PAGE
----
Thomas Dick, who now lives in Devon, dropped me a line about his boyhood in Portsmouth.
He was born in Privett House, Portsea (just outside Portsmouth Dockyard’s Marlborough Gate) and his first memories are of mudlarks at The Hard.
The family moved to Buckland Street when he was about five. There was a block of six small, stone cottages with a tiny yard at the back and an outside toilet. Cooking was done on a range.
The house was handy for Thomas’s father (when home from the navy) because the family lived directly opposite The Rifle pub. Back then, there was a pub on nearly every street corner and stables in the streets.
Two doors from where they lived was a greengrocer’s owned by a Mr Ford, a stable and store.
Thomas says: ‘At the far end of Buckland Street was Burton’s Farm with pigs and ponies and the farmer also delivered coal.
‘Some Sunday mornings horse dealers would gather outside a pub in, I think, Wingfield Street and I would run the ponies up the street for the prospective buyers to view.’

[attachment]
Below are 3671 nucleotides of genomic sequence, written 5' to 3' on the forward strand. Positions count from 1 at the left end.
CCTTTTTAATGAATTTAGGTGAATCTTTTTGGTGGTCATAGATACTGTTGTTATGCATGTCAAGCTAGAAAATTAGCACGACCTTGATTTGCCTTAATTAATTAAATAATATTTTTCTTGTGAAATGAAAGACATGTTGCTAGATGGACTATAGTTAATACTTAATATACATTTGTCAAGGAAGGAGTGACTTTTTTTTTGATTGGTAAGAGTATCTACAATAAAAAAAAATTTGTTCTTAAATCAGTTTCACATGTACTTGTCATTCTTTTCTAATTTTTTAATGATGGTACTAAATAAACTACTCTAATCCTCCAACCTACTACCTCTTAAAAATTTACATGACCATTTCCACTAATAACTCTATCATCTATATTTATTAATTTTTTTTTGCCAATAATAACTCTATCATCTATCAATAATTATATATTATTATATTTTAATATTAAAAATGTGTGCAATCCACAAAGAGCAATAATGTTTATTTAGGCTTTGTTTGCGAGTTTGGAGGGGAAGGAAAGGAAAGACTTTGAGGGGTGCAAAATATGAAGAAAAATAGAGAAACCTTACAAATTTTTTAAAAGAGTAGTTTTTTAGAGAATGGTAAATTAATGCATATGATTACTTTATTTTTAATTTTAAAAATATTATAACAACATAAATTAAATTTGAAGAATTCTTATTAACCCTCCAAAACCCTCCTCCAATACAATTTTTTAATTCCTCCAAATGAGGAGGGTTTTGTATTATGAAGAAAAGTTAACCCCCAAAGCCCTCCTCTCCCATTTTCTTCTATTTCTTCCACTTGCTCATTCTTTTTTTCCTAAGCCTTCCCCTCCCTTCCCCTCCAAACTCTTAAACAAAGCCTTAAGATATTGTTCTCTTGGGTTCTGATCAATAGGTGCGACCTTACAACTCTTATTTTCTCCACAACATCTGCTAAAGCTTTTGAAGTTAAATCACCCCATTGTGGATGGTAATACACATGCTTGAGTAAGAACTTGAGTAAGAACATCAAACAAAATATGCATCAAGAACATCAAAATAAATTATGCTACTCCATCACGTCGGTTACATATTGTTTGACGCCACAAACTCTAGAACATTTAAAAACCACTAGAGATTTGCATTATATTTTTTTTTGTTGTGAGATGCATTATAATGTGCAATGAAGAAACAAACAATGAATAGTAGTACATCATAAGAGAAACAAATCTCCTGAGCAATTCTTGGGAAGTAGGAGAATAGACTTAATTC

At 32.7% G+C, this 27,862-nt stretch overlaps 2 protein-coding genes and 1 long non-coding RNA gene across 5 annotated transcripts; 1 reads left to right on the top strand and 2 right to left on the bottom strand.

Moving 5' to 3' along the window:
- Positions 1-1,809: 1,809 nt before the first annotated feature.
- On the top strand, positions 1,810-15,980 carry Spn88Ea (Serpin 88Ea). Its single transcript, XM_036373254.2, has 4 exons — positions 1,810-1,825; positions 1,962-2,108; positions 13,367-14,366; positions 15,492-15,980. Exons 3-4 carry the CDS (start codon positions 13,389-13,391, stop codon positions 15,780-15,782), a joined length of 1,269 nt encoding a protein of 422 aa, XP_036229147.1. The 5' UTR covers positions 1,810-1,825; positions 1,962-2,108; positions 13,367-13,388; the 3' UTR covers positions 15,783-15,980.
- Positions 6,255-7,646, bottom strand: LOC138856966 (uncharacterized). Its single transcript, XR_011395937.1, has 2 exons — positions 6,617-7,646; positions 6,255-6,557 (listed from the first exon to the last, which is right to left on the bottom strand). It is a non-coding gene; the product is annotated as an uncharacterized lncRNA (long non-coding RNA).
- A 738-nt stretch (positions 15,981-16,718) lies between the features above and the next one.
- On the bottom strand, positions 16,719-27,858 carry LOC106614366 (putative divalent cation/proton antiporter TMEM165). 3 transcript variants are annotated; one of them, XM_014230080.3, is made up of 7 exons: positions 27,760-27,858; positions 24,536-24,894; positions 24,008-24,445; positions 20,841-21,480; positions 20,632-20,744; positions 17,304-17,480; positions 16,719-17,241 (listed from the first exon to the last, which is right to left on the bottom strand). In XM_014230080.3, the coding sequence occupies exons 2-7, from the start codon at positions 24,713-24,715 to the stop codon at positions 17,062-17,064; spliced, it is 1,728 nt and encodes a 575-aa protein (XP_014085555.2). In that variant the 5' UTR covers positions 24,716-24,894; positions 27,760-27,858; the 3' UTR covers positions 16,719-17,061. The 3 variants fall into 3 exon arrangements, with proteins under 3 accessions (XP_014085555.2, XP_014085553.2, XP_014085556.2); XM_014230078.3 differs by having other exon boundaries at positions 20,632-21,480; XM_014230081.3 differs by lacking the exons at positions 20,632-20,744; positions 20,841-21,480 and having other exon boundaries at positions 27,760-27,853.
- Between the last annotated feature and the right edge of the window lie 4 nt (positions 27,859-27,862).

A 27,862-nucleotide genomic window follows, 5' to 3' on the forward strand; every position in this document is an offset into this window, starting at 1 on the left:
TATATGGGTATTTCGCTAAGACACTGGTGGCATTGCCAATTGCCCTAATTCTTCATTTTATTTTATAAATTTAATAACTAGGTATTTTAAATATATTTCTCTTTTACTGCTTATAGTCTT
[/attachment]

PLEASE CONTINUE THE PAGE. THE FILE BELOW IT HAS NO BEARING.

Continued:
During the war Thomas remembers the corset factory being bombed and he and his mates salvaging rolls of corset material for ‘recycling’.
Brick fights with the Sultan Road gang was another pastime as well as making dens in bombed-out houses.
During air raids children were taken by lorry to the tunnels at Portsdown Hill for the night. The next morning they hunted for shrapnel.
The family later moved to Toronto Road and at that time fuel was scarce. Thomas had an old four-wheeled pram and went on ‘coke runs’ to Rudmore. He recalls: ‘We collected coke for people and they gave me 2d a time. We also collected jam jars and rags and took them to a place in New Road where they gave us money for them.’
Thomas also had a paper round – up at 6.30am each day, plus the evening round and collection on Saturdays. Sunday was worse when that day’s thick papers had to be delivered.
‘The wage was 10 shillings and sixpence a week. Mum relied on the eight shillings which she took towards the rent. That left me with two shillings and sixpence; a shilling for my clothes’ club – Provident – and the remaining for dancing and saving,’ he adds.
He left school at 15 and went to work in the Dockyard as an electrical yardboy. He spent six months at HMS Dryad at Southwick and then went up to the newly-built SRE on Portsdown Hill.
He then applied for and gained an apprenticeship as a shipwright, which lasted five years. His last year was spent working on HMS Victory.
This gave him the impulse to join the navy, which he did in 1951. He spent the next 34 years in a blue suit.